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Several Utahns spoke to the Health Reform Task Force on Tuesday to decry a practice known as "balance billing" which they say have left them with crushing financial burdens simply for seeking emergency care during a moment of crisis.

SALT LAKE CITY — When Lisa Ray's 16-year-old son suffered a broken jaw while playing rugby recently, she rushed him to Ogden Regional Medical Center, but that hospital was at capacity and could not immediately take him in for surgery.

Even in her hurry to get her son emergency medical care, Ray had chosen that facility because she knew it was in her health insurance network. Increasingly desperate after having no luck there, she quickly got her son admitted into surgery at McKay-Dee Hospital a short distance away.

That sudden decision made under duress now threatens to upend the family's finances. Ray, from Centerville, said she later found out the hospital was billing her about $41,000 for her son's emergency treatment, imposing higher prices because she was outside of her insurance network.

After a strenuous and time-consuming effort to reduce her bill, Ray is now expected to pay about $27,000. While the reduction is significant, she says, appeals to bring it any lower have been denied, leaving great stress on her family.

"It's a lot of house payment money," she summed up simply.

Ray was one of several Utahns to speak to the state Legislature's Health Reform Task Force on Tuesday to decry a practice known as "balance billing," which they say has left them with crushing financial burdens simply for seeking emergency care during a moment of crisis.

"This could really happen to any of you if you have an emergency," warned Lucy Fawcett, of Riverton, who is on the hook for $15,000 after breaking her leg while skiing. Luke Rowley, who took his seven-months-pregnant wife to the emergency room due to a severe spike in her blood pressure, said "it took a herculean effort on our part" to reduce a surprising $84,000 medical bill to a few thousand dollars.

The patients who spoke to lawmakers would like to see the Utah Legislature pursue policy changes contained in Rep. Jim Dunnigan's 2017 general session bill, which, if it had passed, would have placed restrictions on the practice of balance billing patients who receive emergency medical services outside of their insurance network.

Dunnigan, co-chairman of the Utah Health Reform Task Force, has criticized the expensive costs put on those types of patients, who he says should be viewed as a special case because of the urgent nature of their situation when they visit the emergency room.

According to the prominent health care think tank Kaiser Family Foundation, insurers and medical providers which are networked with each other "typically prohibit providers from billing patients the difference between" the full payment requested by the provider and the amount which the insurer sets as its maximum allowed disbursement for a given service.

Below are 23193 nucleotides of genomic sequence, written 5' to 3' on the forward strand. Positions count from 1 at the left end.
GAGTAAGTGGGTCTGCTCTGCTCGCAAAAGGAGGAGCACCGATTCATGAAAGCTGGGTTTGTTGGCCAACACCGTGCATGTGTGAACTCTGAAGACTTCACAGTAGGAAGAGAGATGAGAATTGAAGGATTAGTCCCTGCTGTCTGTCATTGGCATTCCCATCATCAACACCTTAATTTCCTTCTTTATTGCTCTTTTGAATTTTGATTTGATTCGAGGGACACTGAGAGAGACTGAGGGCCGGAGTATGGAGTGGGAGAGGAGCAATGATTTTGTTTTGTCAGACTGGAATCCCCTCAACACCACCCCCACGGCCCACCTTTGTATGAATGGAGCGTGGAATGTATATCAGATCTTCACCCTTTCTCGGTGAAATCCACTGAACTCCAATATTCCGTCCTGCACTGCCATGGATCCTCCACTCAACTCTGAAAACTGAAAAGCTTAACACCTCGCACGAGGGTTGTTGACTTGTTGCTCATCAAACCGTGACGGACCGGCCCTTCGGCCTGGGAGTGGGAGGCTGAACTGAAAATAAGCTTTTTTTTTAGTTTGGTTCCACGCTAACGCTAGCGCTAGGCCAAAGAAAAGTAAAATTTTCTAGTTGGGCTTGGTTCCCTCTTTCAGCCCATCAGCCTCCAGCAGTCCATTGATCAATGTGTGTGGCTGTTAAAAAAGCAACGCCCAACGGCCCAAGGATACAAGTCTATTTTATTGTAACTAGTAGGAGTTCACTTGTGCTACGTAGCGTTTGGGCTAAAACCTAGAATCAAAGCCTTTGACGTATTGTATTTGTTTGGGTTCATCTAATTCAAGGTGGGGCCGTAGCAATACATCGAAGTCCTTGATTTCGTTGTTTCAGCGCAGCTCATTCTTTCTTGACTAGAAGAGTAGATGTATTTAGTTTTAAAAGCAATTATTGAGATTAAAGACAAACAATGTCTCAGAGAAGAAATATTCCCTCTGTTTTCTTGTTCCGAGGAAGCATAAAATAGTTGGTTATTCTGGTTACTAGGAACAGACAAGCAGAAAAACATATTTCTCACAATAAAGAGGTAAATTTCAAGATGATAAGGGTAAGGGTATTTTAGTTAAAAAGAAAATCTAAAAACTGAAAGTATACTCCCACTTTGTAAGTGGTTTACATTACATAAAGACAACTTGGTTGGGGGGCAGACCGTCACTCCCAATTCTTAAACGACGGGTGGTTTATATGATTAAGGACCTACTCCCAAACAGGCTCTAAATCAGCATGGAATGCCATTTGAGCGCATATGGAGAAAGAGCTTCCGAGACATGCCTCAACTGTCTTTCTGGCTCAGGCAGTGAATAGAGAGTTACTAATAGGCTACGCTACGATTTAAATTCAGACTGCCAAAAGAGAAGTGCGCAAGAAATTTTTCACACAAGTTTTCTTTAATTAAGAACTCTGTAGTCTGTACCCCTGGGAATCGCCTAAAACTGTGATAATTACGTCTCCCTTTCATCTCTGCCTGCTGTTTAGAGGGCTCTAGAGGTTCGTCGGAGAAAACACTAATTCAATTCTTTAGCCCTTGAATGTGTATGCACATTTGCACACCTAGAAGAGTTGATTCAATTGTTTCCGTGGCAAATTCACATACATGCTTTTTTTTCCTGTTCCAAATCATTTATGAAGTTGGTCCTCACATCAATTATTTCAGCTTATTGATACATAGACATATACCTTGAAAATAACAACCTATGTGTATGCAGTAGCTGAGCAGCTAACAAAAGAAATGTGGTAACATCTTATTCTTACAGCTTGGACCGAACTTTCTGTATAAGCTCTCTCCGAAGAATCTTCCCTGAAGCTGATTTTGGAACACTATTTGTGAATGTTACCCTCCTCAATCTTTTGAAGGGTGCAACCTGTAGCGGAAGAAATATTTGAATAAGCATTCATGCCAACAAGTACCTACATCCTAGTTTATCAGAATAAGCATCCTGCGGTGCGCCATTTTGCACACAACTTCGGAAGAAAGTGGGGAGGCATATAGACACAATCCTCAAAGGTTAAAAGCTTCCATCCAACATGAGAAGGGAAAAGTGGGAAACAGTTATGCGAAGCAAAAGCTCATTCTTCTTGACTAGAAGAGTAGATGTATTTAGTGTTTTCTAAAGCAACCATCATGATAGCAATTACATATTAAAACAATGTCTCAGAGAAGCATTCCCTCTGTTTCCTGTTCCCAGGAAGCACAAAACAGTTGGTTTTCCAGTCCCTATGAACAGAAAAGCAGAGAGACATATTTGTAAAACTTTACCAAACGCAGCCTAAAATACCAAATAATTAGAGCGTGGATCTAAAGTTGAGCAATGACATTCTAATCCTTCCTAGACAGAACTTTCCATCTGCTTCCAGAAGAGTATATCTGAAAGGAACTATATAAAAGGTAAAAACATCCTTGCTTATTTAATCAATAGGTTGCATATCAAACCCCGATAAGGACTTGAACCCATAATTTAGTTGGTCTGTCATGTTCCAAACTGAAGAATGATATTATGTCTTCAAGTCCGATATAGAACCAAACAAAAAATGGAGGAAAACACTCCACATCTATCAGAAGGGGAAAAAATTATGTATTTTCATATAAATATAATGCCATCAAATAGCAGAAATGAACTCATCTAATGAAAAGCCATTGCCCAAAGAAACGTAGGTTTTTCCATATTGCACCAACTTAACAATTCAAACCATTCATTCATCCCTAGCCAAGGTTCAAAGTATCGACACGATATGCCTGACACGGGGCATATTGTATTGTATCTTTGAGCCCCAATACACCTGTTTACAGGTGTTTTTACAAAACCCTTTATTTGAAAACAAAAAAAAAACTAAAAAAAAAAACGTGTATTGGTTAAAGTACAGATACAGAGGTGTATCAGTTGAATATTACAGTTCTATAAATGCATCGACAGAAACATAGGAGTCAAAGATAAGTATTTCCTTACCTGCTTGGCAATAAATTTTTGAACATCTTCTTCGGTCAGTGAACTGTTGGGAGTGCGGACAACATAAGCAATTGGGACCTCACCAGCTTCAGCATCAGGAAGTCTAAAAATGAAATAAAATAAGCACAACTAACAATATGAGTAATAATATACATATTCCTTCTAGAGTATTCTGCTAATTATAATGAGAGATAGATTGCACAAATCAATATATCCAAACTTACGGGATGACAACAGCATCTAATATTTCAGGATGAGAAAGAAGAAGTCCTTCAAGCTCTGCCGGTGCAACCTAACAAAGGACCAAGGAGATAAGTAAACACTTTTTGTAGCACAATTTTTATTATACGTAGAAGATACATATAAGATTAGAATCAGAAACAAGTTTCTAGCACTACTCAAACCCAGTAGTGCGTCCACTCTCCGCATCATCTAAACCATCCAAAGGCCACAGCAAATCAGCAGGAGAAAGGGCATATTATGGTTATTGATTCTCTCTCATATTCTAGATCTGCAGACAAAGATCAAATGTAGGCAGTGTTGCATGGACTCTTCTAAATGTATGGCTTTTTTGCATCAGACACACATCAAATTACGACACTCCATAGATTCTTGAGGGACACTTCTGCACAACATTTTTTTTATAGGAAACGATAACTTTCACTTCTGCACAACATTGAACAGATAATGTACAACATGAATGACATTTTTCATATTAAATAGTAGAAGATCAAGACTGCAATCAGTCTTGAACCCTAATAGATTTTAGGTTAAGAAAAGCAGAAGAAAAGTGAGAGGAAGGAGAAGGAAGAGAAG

However, "out-of-network providers have no such contractual obligation," the think tank says, leading to what is known as balance billing.

Representatives for insurers and medical provider groups who spoke to the task force were at odds over who was chiefly to blame for the emergency care balance billing practices criticized by patients.

Eric Hales, vice president at Regence BlueCross BlueShield of Utah, specifically called out Intermountain Healthcare, saying, "We ask that Intermountain stop sending … balance bills until we find a solution."

Hales said Regence balance billing "is not a broad issue for us" among its large provider network throughout the state, where agreements have been made to protect emergency care patients from the practice. There is no agreement with Intermountain.

Hales argued that Regence BlueCross BlueShield of Utah has shown "a willingness to compromise … and take the member out of the middle," but said consensus with Intermountain has been difficult to achieve.

Hales also said "we agree with everyone here that this is our issue to solve, along with Intermountain."

Alan Dayton, vice president of government relations for Intermountain Healthcare, said he was "a little surprised to hear the fiery words" from Hales because "it's my understanding that we were incredibly close to having an agreement."

"At the end of the day we want what is best for the people, and that is never to be put in a vice like that. The stories today were very heartbreaking and I apologize to these people for what they've been through," Dayton said.

Intermountain also responded in a statement later Tuesday saying it "contracts with every major insurance company in Utah and nationally, except for one company, to avoid situations such as this."

"Intermountain has been in negotiations to reach an agreement with this last insurer to cover the cost of needed emergency care for its members, and it is anticipated that a resolution will be reached soon," said Intermountain spokesman Daron Cowley.

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Dunnigan urged Intermountain and Regence BlueCross BlueShield to find a solution as quickly as possible.

"We're close," Dunnigan said. "Let's get it done. (Patients) are being harmed, they really are."

Dunnigan is prepared to bring back his legislation combatting balance billing, which passed the House of Representatives in 2017 before stalling in committee on the Senate side. He said he has asked Regence BlueCross BlueShield and Intermountain to retroactively apply the terms of any agreement to patients already affected, but noted "that will be their decision."